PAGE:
Among the T cells clusters (L1-5), there was an increased proportion of GZMK+ CCL5+ CD8+ T cell (L1), Treg population (L4), and a smaller increase in the progenitor-like effector cells (L3) (Supp. Fig. 2b and Supp. Data 3). Of note, genes and gene sets related to IFN-γ activation (STAT1, IRF1, CXCL9, and GBP4) and T cell activation and exhaustion (CXCL13, ICOS, CTLA4, PDCD1, TOX, BATF, LAG3, TIGIT, CD226, and SLAMF6) were significantly upregulated in response to neo-aPD1 (Fig. 2b and Supp. Fig. 2c), likely driven by the overall increase of IFNG expression in the GBM.pembro samples (Fig. 2c). The overall increase in IFNG levels also correlated with the enrichment of the interferon downstream genes in the lymphoid cells, indicating an actual activation of the interferon pathway (Supp. Fig. 2d). Protein levels of ICOS, TIGIT, and TNFRSF9, which were covered in our expanded 34 marker CyTOF panel (applied on a subset of 35 patients from our previous CyTOF analysis; 14 GBM.new, 7 GBM.rec, 14 GBM.pembro; n = 565,654 cells, Supp. Data 1), also showed a trend towards increased surface expression upon neo-aPD1 treatment (Supp. Fig. 2e, f and Supp. Data 1).
Next, we performed a pseudotime trajectory analysis using Monocle 227 on CD4 and CD8 T cells from the four T cell clusters: L1, L2, L3, and L5 (cluster L6 of proliferating T cells was excluded because it was dominated by cell cycle genes). In the CD4 T cell compartment (Fig. 2d, e), neo-aPD1 significantly increased the proportion of proliferating, intermediate-exhausted Th1 T cells (Th1 exh state: TCF7, CCR7, BACH2, TBX21, IFNG, STAT1, IRF1, MKI67, TOX, ENTPD1) compared to GBM.rec. There was also a smaller increase (≥ 1.5-fold) in the early effector CD4 population (Th0 Ac: CD69, CCL5) and the IFNγ-activated, cytotoxic Th17-like population (Th17 memory-1: RORC, GZMB, STAT1, IRF1, CXCL9), also showing the expression of progenitor gene markers (TCF7, CCR7, IL7R).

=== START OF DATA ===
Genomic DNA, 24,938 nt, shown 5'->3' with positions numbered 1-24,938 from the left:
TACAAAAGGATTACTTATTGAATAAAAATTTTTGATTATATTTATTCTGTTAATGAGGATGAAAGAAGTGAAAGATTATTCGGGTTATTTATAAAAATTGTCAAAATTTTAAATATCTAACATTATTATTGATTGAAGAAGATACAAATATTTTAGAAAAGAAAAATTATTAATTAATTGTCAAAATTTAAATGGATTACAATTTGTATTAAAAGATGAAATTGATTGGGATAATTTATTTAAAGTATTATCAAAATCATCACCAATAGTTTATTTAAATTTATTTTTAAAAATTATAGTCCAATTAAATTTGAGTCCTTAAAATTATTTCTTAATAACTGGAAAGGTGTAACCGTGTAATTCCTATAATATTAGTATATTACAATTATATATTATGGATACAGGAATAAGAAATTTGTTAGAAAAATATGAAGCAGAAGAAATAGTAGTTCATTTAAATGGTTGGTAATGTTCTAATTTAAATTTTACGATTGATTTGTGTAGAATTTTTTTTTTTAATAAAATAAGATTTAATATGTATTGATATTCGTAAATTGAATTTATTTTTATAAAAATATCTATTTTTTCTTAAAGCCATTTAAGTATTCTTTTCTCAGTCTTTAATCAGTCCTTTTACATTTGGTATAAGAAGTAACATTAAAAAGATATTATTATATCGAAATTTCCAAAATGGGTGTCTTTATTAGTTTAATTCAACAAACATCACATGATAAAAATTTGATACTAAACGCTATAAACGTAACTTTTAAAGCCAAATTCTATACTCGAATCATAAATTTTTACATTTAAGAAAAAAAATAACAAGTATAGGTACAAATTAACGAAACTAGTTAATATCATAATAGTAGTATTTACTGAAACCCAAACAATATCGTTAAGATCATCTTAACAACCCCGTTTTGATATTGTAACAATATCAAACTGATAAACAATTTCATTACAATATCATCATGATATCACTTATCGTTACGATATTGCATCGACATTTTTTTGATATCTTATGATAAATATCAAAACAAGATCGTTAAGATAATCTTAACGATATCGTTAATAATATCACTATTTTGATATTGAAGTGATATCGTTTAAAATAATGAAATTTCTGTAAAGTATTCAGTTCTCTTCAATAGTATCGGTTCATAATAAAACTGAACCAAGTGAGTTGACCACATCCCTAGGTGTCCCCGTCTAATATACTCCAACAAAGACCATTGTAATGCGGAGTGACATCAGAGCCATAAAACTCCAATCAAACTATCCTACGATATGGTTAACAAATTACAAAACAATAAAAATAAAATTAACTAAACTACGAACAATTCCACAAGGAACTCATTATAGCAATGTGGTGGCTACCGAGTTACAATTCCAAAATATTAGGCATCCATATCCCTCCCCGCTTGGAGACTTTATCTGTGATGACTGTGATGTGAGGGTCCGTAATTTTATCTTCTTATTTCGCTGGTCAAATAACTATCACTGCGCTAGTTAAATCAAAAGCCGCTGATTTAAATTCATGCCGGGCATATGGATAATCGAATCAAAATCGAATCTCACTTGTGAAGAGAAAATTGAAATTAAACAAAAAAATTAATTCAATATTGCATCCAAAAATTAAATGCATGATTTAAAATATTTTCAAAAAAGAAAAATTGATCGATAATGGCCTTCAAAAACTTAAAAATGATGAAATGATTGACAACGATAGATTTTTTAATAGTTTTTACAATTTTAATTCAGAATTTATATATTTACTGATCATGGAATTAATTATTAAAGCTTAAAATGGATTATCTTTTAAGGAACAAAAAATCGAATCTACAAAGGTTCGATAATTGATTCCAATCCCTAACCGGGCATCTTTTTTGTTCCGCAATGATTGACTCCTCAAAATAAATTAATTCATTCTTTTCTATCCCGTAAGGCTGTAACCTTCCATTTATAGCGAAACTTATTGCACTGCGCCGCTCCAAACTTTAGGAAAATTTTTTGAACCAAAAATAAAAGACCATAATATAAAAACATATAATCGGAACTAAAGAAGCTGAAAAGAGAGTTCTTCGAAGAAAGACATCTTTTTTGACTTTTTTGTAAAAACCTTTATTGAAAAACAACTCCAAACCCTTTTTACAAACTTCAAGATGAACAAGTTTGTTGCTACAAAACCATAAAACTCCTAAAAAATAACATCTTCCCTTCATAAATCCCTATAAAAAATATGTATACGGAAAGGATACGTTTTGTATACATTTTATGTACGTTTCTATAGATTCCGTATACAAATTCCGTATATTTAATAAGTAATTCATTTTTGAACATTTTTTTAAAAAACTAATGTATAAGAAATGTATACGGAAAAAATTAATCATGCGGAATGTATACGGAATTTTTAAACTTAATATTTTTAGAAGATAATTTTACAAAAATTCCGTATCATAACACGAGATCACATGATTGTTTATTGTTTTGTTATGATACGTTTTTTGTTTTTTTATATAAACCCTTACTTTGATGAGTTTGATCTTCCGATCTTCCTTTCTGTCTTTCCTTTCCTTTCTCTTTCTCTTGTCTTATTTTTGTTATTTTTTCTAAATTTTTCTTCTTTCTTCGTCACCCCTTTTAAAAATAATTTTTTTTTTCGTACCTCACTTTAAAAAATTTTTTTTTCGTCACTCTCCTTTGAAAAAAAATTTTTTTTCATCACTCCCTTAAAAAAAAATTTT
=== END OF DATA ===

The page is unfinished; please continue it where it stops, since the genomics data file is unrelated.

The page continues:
In the CD8 T cell compartment (Fig. 2f, g and Supp. Data 3), neo-aPD1 increased the proportion of IFNγ-activated, progenitor exhausted T cells. This population upregulated both cell cycle and cytolytic genes (Exh-prog: TCF7, CCR7, IL7R, BACH2, GZMB, PRF1, CXCL9, STAT1, IRF1, MKI67, TBX21, SLAMF6). Phenotypically, this proliferating and cytolytic TCF7+ population also expressed SLAMF6, closely matching the Texprog2 and Texint populations of early progenitor of exhausted T cells recently described by Beltra et al23. Correlating the fates back to the Seurat’s L1-L5 clusters, we noted that the CD8 T cells in this fate were dominated by those from the L3 cluster (Supp. Fig. 2g), indicating that the majority of the L3 T cells are in this progenitor exhausted T cell state.
Interestingly, the three GZMK+ effector subsets (Eff 4, 5, and 6, dominated by L1 and L5 in the Seurat analysis) expressed KLRB1 and XCL1. This is consistent with the recent findings on glioma-infiltrating T cells28. Among these three subsets, Eff 5 and 6 expressed high PDCD1 and CCL5, compared to Eff 4. Eff 6, whose proportion was induced by neo-aPD1, specifically expressed high levels of HAVCR2 and IFNG, implying activated, antigen-specific CD8+ T cells. Reassuringly, both CCL5 and XCL1 were higher after neo-aPD1 when we look across the total cells (Fig. 2h). XCL1 and CCL5 are factors that have been reported to attract dendritic cells into the tumor microenvironment29 or during viral infection30.